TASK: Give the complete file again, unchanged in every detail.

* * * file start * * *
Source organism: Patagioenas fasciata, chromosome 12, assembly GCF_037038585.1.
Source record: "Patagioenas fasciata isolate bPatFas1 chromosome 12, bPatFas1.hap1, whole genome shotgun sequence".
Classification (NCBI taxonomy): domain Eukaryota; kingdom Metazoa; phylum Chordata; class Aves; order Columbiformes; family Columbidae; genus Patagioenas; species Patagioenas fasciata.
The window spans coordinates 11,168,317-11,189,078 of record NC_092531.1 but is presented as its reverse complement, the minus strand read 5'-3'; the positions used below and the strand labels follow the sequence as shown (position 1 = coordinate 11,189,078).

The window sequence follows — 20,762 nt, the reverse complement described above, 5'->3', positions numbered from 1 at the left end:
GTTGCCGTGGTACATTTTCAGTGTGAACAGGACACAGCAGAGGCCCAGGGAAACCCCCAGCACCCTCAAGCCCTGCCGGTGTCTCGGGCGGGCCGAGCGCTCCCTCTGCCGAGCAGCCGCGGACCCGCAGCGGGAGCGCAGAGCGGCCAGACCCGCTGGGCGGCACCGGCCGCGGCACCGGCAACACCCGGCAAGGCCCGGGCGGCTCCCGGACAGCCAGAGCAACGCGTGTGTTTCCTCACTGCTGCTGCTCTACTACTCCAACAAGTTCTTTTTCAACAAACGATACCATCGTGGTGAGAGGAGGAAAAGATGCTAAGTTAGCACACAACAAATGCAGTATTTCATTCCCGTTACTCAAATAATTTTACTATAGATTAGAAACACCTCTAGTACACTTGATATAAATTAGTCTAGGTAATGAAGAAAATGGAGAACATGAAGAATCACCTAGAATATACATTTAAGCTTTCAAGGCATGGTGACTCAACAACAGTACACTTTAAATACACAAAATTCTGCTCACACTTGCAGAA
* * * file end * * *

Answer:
Source organism: Patagioenas fasciata, chromosome 12, assembly GCF_037038585.1.
Source record: "Patagioenas fasciata isolate bPatFas1 chromosome 12, bPatFas1.hap1, whole genome shotgun sequence".
Classification (NCBI taxonomy): domain Eukaryota; kingdom Metazoa; phylum Chordata; class Aves; order Columbiformes; family Columbidae; genus Patagioenas; species Patagioenas fasciata.
The window spans coordinates 11,168,317-11,189,078 of record NC_092531.1 but is presented as its reverse complement, the minus strand read 5'-3'; the positions used below and the strand labels follow the sequence as shown (position 1 = coordinate 11,189,078).

The window sequence follows — 20,762 nt, the reverse complement described above, 5'->3', positions numbered from 1 at the left end:
GTTGCCGTGGTACATTTTCAGTGTGAACAGGACACAGCAGAGGCCCAGGGAAACCCCCAGCACCCTCAAGCCCTGCCGGTGTCTCGGGCGGGCCGAGCGCTCCCTCTGCCGAGCAGCCGCGGACCCGCAGCGGGAGCGCAGAGCGGCCAGACCCGCTGGGCGGCACCGGCCGCGGCACCGGCAACACCCGGCAAGGCCCGGGCGGCTCCCGGACAGCCAGAGCAACGCGTGTGTTTCCTCACTGCTGCTGCTCTACTACTCCAACAAGTTCTTTTTCAACAAACGATACCATCGTGGTGAGAGGAGGAAAAGATGCTAAGTTAGCACACAACAAATGCAGTATTTCATTCCCGTTACTCAAATAATTTTACTATAGATTAGAAACACCTCTAGTACACTTGATATAAATTAGTCTAGGTAATGAAGAAAATGGAGAACATGAAGAATCACCTAGAATATACATTTAAGCTTTCAAGGCATGGTGACTCAACAACAGTACACTTTAAATACACAAAATTCTGCTCACACTTGCAGAA